Introduction

Preventing plant diseases has always been a major concern in agriculture and a cornerstone of breeding efforts to obtain higher yields. Although recent decades have seen major changes in ecosystems as a result of agriculture intensification, producing enough food for the growing population remains a major global challenge. A range of forces influence food systems and food security, but the global food supply needs to double by 2050, with the current world population of about 6.7 billion being projected to reach 9.5 billion by the mid-21st century (Borlaug, 2009). Human-induced climate change and increasing climate variability, resulting from the increase in the atmospheric concentration of greenhouse gases (GHGs) (CO2, N2O, ozone), are recognized unequivocally. The fourth report of the Intergovernmental Panel on Climate Change (IPCC) established by the World Meteorological Organization (WMO) and the United Nations Environment Programme (UNEP) summarizes this evidence (IPPC, 2007). The most obvious effect is on the global mean temperature, which is expected to rise between 0.9 and 3.5°C by the year 2100. Cold days and nights and frost have become less frequent over most land areas, whereas hot days and nights are becoming more frequent. The melting of the ice caps and snow cover, resulting in rising sea levels, the variation in the frequency, timing and intensity of precipitation, leading to unusual

© CAB International 2010. Climate Change and Crop Production (ed. M.P. Reynolds)

floods mainly in coastal areas, and mid-term or severe drought in other regions, are well documented (IPCC, 2007; Chang and Franczyk, 2008; Dukes et al, 2009). These changes are not uniform (Motha, 2007). The temperature increase is widespread across the globe, but greater at higher northern latitudes. Predictions indicate more droughts in southern Africa, more wet periods in eastern Africa and no clear trends in western Africa (Sanchez et al, 2009).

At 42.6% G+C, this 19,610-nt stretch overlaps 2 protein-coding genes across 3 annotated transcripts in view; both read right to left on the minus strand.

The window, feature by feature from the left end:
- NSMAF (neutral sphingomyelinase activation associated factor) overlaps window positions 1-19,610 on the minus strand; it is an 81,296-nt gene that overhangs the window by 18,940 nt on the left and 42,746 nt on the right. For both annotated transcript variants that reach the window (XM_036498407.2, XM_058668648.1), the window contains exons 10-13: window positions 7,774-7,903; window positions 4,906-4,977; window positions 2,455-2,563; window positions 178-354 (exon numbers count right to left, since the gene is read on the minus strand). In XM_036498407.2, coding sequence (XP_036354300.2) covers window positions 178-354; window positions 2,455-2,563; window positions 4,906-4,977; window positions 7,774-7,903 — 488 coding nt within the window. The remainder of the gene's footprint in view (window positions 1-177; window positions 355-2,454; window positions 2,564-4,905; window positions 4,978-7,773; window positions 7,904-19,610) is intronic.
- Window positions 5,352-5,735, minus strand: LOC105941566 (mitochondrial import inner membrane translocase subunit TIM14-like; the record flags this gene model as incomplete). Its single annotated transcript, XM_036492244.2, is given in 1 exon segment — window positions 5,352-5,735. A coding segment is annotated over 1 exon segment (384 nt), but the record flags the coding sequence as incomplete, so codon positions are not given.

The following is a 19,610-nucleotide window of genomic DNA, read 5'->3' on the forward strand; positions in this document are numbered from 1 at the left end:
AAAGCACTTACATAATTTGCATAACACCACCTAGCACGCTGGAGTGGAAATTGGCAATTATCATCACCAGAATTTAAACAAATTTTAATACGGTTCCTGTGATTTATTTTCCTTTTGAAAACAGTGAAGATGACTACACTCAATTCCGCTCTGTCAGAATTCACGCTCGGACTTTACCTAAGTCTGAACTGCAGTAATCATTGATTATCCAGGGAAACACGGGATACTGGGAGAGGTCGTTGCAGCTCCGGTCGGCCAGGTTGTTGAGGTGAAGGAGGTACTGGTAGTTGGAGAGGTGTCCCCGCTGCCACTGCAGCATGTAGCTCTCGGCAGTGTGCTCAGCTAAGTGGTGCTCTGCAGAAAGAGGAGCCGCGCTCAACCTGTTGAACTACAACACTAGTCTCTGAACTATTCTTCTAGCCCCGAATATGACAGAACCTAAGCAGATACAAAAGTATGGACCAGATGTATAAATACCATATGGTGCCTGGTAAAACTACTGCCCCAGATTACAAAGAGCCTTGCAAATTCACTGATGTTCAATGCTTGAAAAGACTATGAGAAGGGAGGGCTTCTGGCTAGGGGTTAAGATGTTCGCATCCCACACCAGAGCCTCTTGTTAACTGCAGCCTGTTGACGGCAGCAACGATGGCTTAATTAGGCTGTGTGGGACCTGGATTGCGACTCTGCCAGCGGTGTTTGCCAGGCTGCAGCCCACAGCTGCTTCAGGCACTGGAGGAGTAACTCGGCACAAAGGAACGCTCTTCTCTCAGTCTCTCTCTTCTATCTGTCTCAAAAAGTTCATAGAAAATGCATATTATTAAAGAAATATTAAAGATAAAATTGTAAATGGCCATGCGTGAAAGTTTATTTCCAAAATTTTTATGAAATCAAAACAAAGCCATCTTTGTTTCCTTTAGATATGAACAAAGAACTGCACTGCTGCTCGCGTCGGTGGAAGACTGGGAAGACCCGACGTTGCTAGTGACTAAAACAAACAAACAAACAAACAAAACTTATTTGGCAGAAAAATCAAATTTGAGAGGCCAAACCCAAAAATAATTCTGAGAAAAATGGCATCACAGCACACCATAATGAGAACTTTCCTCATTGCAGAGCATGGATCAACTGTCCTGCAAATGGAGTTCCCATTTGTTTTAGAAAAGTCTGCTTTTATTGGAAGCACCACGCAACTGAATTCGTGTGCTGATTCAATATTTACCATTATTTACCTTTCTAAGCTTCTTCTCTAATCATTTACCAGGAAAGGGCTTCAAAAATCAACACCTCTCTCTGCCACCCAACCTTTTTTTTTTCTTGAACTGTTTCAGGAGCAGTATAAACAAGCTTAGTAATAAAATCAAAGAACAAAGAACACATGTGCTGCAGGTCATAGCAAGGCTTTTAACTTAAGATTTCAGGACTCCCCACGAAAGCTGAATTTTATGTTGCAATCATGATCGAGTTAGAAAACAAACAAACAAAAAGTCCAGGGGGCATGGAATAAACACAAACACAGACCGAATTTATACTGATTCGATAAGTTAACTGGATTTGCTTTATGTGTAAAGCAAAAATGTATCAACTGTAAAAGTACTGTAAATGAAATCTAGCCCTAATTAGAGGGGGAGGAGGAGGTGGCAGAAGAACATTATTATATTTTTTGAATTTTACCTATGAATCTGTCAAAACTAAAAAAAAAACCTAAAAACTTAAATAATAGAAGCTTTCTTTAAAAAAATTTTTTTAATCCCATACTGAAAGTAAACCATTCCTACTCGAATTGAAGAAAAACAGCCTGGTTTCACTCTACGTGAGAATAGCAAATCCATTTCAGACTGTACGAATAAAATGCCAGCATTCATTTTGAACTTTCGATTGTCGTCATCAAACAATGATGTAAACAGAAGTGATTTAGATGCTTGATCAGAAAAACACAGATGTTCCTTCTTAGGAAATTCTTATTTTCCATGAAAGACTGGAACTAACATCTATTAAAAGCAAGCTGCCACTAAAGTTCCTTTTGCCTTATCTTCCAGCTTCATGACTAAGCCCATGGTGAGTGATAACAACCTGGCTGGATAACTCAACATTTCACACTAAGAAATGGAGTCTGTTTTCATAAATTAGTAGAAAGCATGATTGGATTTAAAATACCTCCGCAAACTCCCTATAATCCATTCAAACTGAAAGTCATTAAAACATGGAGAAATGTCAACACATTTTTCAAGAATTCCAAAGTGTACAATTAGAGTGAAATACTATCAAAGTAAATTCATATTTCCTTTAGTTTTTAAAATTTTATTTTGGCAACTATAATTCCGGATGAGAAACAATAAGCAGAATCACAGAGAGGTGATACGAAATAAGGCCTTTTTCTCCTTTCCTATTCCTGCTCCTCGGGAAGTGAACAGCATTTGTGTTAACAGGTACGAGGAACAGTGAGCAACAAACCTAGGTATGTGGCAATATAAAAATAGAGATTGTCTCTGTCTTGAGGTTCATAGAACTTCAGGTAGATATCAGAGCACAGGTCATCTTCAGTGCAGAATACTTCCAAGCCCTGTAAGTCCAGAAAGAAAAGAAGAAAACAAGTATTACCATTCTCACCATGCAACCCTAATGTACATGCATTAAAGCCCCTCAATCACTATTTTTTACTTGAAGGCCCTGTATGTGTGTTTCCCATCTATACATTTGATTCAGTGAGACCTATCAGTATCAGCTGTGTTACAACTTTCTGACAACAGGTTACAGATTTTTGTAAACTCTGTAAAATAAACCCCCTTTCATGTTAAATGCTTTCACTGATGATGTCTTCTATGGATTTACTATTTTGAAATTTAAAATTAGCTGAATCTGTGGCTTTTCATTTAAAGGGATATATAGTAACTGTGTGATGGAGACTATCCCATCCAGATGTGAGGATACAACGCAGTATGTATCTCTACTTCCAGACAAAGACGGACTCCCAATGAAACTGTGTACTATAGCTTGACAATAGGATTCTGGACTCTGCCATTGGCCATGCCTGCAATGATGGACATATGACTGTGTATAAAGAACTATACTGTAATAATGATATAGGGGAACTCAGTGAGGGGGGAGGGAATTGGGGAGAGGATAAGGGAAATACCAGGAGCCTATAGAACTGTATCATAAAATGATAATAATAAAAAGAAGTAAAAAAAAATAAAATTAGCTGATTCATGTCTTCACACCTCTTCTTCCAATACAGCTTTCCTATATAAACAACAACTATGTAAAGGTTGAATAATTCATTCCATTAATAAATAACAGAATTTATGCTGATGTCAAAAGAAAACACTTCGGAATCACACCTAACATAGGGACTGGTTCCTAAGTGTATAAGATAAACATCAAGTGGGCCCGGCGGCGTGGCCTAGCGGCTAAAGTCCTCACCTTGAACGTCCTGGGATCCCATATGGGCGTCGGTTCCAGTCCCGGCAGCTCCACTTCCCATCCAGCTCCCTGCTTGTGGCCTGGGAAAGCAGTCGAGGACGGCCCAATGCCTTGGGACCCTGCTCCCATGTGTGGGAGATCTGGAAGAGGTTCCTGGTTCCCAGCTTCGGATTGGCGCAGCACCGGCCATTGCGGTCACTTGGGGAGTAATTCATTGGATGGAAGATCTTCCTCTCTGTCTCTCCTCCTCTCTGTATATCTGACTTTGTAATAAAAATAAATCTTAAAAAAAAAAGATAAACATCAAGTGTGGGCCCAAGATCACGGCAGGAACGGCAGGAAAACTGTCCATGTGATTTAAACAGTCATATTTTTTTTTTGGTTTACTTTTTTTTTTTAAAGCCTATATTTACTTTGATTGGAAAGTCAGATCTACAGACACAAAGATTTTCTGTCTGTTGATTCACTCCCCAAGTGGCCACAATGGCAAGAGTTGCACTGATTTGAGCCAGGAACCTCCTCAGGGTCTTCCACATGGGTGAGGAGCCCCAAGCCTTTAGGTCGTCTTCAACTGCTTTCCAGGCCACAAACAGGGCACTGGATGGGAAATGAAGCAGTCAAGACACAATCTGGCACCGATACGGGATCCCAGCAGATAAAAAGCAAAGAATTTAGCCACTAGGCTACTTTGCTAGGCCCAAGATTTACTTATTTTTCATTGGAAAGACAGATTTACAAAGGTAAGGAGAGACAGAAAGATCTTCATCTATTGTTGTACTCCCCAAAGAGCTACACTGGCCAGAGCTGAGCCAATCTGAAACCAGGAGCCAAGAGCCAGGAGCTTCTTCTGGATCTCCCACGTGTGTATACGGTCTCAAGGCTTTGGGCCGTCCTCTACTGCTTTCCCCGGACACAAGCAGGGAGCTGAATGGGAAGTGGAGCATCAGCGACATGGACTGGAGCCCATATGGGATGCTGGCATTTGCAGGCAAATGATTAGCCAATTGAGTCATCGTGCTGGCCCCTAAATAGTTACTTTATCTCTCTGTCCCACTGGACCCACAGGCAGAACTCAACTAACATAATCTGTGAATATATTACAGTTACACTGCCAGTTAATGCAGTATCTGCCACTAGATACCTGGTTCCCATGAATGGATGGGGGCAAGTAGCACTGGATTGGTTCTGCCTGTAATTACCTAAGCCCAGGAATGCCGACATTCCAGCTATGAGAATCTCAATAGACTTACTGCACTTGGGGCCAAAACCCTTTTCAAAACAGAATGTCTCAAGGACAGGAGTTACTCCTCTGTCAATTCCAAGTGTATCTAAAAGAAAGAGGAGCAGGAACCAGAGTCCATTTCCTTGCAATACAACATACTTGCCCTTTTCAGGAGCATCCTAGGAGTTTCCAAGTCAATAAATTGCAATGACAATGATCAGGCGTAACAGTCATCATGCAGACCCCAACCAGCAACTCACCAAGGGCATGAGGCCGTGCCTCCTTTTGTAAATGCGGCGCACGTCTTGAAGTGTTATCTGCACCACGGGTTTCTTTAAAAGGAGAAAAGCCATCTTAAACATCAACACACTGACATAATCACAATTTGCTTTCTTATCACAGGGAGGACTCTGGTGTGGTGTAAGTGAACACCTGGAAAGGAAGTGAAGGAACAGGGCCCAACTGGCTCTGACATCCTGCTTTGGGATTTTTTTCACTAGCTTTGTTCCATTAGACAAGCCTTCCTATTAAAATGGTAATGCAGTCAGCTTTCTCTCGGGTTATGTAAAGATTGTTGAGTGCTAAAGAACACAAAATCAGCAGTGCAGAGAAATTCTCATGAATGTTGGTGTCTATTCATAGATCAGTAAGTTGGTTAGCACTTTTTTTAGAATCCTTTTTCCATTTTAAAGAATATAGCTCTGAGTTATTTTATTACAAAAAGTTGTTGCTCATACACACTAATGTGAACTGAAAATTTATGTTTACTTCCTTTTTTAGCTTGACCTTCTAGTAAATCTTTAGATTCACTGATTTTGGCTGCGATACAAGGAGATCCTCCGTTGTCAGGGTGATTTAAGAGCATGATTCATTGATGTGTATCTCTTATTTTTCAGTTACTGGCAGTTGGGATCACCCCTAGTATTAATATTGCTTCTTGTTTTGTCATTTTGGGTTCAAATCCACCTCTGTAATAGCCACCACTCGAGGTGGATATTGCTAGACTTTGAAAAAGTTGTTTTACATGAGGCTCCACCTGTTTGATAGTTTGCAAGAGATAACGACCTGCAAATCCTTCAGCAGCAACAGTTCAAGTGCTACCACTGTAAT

Since plant diseases reduce crop performance and are considerably affected by environmental parameters, it is likely that major changes in ecoclimatic conditions will lead to changes in plant disease frequency and severity, threatening the quantity and quality of agricultural products (Mestre-Sanchis and Feijoo-Bello, 2009). Several reviews highlight the growing concern for the potential impact of climate change on plant diseases (Manning and von Tiedemann, 1995; Coakley et al, 1999; Chakraborty et al, 2000, 2008; Boland et al, 2004; Garrett et al, 2006; Dukes et al, 2009; Gregory et al, 2009). New cropping practices, globalization and international trade have a rapid effect on the plant disease spectrum. Recent climatic changes undeniably observed worldwide give a new dimension to the evolution and distribution of plant pathogen populations resulting from crop intensification and long-term climate evolution. This makes it even more likely that plant disease evolution and its control will require increased emphasis in the future under changing climate scenarios. Although the epidemiology of many plant pathosystems (Robinson, 1976) is now better understood, it is difficult to separate climate change effects on the parameters affecting plant disease from normal seasonal variations. The effects of global climate change on plant diseases are subtle, progressive and difficult to document because of the scarcity of long-term data sets (Jeger and Pautasso, 2008), resulting in uncertainty about possible future scenarios. Conclusions about a specific crop disease are often deduced from limited studies on one or a few specific physical variables (e.g. temperature, CO2 concentration and drought) conducted under controlled condi tions, whereas multiple interactions occur in the context of climate change (Jahn et al., 1996).

Studying and understanding the drivers of change are essential if actions are to be implemented that prevent or reduce their impact. In this chapter we focus mainly on factors affecting plant diseases and pests from the perspective of agroecosystems and food crops. Among these factors, increasing temperature and variations in total relative air humidity, total water availability and rainfall patterns are likely to have a major effect on plant diseases and pests. Before discussing how these variables affect plant pathosystems, we look at the concepts underlying plant disease and epidemics. The diversity of the effects of climate change - driven by evolutionary forces - on populations of microorganisms, pests and plants, cropping practices and yield are illustrated by recent examples of food crop diseases and damage. Strategies are outlined for mitigating emerging challenges resulting from new and potential epidemics affecting major crops.

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